HM: So its bypassing the judicial process, or instead of a fine you get diversion treatment?

DF: Not instead of a fine, instead of jail time. A lot of these folks are sent to jail for many months, a year or more. It doesn't do anybody any good. They go into jail, a graduate school for crime, they're brutalized in jail, they come out mean and angry, it does nothing to address their underlying drug problem. It's dis-proportionately minority. According to figures in Ohio, thirteen-to-fourteen percent of drug users there are black, which is approximately the percentage in the population, fully three-quarters of the people sent to jail for simple possession are black. Theyre not going into Shaker Heights ritzy suburbs to get the drug users there. Its street busts. Street busts are the easiest to make. This [initiative] is saying put these guys in treatment.

HM: So where's the malfeasance in Ohio? Why does Ohio stand out exactly?

DF: Well, as a public official, if these folks wanted to defeat this amendment on their own time, nights, weekends, fine, God bless them, more power to them. But they were on the clock while they were supposed to be performing their functions for the citizens of Ohio. They were using state funds to pay for out-of-town trips and hotel rooms for people who flew in for a big strategy session. They paid a meeting facilitator two grand. Doesn't sound like big bucks, but the principal is the same. The other thing, to get back to my friends at the Partnership for a Drug Free America, they are an avowedly apolitical organization, and yet they made it clear that they were willing to create advertisements that promoted the current rather inadequate treatment system in Ohio. Thus indicating to voters that no change was necessary and they wouldn't have to vote for the initiative to change things. The first lady of Ohio and the four top executives of the Partnership had a meeting in the United States Senate in the Capitol building itself, the one with the dome, to try to plan a campaign to defeat this amendment. Attending that meeting was the current deputy director of the White House Drugs Czar office, she was a publicly announced nominee (I'm sorry, she attended the meeting in Ohio, not the one at the Capitol building, but a strategy session, a high-level meeting in Ohio). You've got the number two person at the Drug Czar's office, pending her confirmation. You're not supposed to have state or federal officials -- a DEA agent was involved, etc. -- inserting themselves into the electoral process like this.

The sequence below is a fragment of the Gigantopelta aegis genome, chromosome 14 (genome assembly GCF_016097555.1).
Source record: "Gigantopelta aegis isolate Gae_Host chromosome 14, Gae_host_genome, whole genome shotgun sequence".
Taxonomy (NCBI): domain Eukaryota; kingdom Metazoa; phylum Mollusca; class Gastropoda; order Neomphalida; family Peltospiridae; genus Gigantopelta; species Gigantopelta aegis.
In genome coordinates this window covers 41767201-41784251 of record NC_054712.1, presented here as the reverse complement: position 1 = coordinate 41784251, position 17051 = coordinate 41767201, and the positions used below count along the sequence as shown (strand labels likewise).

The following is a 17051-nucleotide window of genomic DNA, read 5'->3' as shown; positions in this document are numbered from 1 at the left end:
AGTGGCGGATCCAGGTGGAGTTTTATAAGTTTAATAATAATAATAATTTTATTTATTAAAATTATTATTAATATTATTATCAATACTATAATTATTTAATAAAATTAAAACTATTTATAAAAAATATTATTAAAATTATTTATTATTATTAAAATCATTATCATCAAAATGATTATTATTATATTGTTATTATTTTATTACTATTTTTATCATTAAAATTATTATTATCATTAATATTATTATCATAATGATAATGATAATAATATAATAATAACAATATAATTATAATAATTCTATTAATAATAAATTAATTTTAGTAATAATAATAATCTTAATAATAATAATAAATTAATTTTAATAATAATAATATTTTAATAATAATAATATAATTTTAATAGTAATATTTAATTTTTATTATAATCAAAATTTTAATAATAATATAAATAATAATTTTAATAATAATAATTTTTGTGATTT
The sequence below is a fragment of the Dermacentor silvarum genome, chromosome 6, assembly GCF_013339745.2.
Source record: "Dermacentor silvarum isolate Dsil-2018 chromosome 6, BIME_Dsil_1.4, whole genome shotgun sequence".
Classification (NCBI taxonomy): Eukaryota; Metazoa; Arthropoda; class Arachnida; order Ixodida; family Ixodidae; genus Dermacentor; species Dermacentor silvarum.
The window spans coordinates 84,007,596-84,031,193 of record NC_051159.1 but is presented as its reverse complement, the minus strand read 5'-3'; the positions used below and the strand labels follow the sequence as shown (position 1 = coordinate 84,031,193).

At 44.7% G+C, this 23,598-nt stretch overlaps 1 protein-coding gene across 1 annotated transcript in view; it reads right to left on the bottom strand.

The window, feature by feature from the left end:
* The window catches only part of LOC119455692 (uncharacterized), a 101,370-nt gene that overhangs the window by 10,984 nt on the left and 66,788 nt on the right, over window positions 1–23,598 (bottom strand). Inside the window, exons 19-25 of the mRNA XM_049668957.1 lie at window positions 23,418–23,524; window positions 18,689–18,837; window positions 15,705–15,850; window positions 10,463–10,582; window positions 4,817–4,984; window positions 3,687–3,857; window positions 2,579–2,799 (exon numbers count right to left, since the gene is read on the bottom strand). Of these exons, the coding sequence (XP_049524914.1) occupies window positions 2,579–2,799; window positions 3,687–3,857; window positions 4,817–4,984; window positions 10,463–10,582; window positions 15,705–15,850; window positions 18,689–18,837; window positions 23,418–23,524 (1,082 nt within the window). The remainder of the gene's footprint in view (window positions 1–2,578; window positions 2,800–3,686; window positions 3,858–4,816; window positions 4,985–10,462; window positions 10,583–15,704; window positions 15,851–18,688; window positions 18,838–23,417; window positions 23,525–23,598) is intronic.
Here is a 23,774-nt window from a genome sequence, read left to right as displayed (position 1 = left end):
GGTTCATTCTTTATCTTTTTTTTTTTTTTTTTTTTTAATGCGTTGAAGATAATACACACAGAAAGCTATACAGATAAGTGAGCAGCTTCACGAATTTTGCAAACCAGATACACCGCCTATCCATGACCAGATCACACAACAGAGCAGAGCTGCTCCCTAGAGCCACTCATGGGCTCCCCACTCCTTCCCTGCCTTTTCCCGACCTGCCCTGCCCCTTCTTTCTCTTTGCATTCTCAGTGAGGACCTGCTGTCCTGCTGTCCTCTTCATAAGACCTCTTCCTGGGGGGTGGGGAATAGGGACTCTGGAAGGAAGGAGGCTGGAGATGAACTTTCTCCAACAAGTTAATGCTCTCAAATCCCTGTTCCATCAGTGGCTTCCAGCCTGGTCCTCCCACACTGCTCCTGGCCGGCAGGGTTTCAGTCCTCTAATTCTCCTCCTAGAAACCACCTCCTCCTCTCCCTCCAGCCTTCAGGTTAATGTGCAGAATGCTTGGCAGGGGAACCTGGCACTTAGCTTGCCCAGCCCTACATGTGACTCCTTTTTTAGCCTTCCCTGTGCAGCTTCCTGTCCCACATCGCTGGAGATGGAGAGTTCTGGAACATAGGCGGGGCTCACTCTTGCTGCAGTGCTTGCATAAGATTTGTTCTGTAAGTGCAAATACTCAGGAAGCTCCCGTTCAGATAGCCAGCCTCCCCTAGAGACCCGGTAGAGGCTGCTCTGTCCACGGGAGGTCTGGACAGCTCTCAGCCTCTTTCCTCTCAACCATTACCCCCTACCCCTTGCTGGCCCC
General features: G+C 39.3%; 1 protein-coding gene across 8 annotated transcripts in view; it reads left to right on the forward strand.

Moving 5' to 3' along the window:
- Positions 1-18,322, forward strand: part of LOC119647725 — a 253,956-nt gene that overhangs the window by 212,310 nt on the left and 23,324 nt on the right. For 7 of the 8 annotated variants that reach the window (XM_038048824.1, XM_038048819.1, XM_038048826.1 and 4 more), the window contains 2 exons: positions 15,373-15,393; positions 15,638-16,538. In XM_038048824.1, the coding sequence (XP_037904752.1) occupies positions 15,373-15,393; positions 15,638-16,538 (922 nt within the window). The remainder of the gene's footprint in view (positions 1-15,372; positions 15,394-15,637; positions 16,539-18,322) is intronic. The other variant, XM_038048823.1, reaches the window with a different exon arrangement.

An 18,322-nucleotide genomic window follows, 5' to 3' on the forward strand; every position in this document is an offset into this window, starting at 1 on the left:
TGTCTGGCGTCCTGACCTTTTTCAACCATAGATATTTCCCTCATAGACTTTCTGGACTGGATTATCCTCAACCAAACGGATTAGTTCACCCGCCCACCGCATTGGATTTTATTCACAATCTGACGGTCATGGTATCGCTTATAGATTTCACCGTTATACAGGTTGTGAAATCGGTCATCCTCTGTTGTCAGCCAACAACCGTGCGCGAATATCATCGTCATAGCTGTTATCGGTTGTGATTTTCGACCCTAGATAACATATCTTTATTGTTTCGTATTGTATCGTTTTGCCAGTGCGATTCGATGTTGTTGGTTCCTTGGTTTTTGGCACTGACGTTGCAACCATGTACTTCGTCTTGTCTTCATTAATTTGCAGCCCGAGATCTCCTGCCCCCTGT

HM: This is a book or lengthy article you've finished?

DF: I call it a monograph, it's a research report. It's forty-five pages in PDF at the Institute For Policy Studies. The funny thing is, it hasn't really been picked up by the press.

HM: Funny isn't it?

DF: There's a little two-page executive summary. I better be right in my assertions, because I'm making some very inflammatory assertions. It would seem that some reporters would be interested in it. I've had a couple of nibbles of interest but no firm response, somebody calling me up and saying, we want to write a story on this, what's this all about, etc. It's not the easiest thing in world to challenge the status quo and get it publicized in this country these days. On the other hand, the Internet of which this show is a prime example, is bouncing all over the net, so will see if it eventually catches fire.

HM: Sounds like youre keeping with the tradition you started with Salon. One last question before we let you go: What do you see as the future of the drug war in this country?

DF: Before September 11th, it seemed like there was a lot of momentum being generated for reform. In terms of domestic policy issues, the drug war and its excess were within the top five issues in the country. Thats been moved back. I think there's going to be a bitter struggle, as part of the wider both cultural struggle and struggle to maintain civil liberties in this country. The public as a whole realizes that thirty years of emphasis on incarceration and interdiction -- and busting people for Marijuana, which is still a keystone for the drug war -- that it doesn't seem to be working and perhaps it's time for something else. I dont know if it's death-throes or not. The excesses are legion. The current Drug Czar, John Walters, with the ads that surfaced during the Super Bowl and have run since, that drugs equals terrorism, is focusing on Marijuana, which doesn't have a whole lot to do with Afghanistan.

HM: Do people buy that?

DF: That's an interesting question. That is something that's on my radar, and thats something that I'm going to endeavor to talk to the experts to find out. But another, absolutely wild excess is in the Higher Education Act. You get caught with a joint, you lose your federal funding to go to college and these are loans which you have to repay. You get caught assaulting someone, or any number of serious crimes of violence, it's not going to effect your college loan situation. But it comes down to an amazing level of petty vindictiveness. The colleges themselves are arresting kids. Their own constituency, and boom, their student loans are in jeopardy when they apply the next year.

HM: This has been a tour de force interview with Dan Forbes.

DF: Thanks for your time. Hey, good luck to independent media! Im a fan, being an independent media person myself.

HM: Dan Forbes, one of the finer journalists covering the drug war in this country...

Tags : psychedelic
Rating : Teen - Drugs
Posted on: 2004-03-04 00:00:00